|Title||Author||Replies||Last Replier||Latest Post|
|Get ready for Wear Your Wig to Work Day 2011: January 28.||garevlock||0||garevlock||8 years ago|
|2010 is just around the corner!||garevlock||0||garevlock||9 years ago|
Dedicated to blurring the line between art and life, Mano/Damno uses projects like Wear Your Wig to Work Day to make the general public a participant rather than observer. Since the art takes the form of recognizable objects or happenings, the project is both familiar and inclusive. Wig Day is an art project that doubles as a ritualistic day of celebration and relaxation. Through Wig Day, Mano/Damno extends the traditional conception of “holiday,” thereby encouraging the public to think on their feet and actively engage with the artwork.
To some, holidays have become dull and mundane. In contrast, Wig Day is about breaking routine and the joy of play. Wearing a wig is a temporary means of altering one’s images. Wigs range in aesthetic from garish to subtle, human hair to plastic, and homemade to store-bought. A desire for personal change can be indulged through a flamboyant wig choice or downplayed by selecting a wig that is close to your natural hair.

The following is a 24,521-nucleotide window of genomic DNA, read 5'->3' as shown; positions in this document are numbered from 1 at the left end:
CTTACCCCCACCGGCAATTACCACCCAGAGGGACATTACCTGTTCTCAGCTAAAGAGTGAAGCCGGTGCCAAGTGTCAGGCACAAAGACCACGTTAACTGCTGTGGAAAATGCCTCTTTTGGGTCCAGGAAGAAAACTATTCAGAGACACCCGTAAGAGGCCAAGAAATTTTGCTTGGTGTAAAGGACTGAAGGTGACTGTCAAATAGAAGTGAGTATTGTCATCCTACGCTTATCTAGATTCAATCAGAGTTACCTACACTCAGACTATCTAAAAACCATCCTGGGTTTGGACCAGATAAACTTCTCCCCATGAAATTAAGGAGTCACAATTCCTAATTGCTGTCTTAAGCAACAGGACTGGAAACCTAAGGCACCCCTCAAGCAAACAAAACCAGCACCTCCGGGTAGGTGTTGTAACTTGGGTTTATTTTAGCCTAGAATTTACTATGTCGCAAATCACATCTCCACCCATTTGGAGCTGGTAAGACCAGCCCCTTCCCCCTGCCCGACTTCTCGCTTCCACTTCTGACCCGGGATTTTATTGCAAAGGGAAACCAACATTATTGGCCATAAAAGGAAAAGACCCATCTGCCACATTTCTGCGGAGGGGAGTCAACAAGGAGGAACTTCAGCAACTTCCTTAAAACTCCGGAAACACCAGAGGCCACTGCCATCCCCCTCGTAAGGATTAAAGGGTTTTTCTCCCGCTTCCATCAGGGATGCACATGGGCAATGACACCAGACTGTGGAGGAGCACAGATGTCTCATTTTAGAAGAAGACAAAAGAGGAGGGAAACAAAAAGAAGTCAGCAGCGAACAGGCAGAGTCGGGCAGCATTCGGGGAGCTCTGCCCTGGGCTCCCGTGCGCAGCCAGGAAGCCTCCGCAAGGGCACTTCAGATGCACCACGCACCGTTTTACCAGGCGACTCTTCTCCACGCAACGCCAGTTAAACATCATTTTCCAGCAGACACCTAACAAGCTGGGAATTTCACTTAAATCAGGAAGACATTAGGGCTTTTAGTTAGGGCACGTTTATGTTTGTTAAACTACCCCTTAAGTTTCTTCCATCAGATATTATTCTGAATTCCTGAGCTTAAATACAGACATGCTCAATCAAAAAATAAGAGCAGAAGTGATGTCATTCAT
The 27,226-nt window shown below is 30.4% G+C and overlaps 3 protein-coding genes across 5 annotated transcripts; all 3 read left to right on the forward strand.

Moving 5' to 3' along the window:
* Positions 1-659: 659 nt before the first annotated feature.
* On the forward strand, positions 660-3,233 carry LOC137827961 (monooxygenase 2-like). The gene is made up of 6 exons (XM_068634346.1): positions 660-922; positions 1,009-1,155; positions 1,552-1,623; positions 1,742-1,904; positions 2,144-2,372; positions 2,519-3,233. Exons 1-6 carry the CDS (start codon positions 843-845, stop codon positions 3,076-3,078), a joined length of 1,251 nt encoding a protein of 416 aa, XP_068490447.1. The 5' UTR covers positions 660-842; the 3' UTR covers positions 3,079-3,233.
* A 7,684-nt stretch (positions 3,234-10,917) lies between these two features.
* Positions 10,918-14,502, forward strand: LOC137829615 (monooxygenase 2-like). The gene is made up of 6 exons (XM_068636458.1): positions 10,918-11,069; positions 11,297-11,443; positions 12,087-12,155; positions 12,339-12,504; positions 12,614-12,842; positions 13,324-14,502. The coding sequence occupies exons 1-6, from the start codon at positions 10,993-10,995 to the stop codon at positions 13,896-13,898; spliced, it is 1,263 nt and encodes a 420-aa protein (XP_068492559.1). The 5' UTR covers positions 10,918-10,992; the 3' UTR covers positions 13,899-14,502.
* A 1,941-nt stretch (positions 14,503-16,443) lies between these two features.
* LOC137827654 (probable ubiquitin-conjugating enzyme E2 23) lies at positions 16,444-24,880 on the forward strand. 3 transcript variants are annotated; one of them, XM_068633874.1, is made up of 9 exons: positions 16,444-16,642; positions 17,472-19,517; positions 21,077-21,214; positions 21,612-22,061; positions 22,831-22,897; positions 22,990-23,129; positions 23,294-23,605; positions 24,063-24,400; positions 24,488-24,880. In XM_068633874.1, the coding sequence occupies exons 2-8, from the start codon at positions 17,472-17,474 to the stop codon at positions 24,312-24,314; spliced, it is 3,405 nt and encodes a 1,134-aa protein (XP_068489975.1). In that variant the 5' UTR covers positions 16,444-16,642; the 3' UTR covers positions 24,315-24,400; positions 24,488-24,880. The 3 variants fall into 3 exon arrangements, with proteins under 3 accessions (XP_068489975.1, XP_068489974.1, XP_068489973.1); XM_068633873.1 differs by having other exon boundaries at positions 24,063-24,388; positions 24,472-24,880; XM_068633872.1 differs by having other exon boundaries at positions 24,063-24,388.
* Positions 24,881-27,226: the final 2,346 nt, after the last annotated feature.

Variety in wigs is due to the diverse individuals who wear them. Everyday users include Hasidic Jews, cancer survivors, models, African-American women, drag queens, showgirls, and balding men. By wearing a wig these groups assert control over their image. The distinctions between the groups, however, establish wigs as complex cultural artifacts.
There is an inherent tension in wig day because it promotes newness in a form that’s about tradition and ritual. The arbitrary nature of holidays, however, is offset by the goal of Mano/Damno to create a “holiday” that goes beyond its specific date. A public that questions, explores, and recreates Wear Your Wig to Work Day brings the project to fruition.
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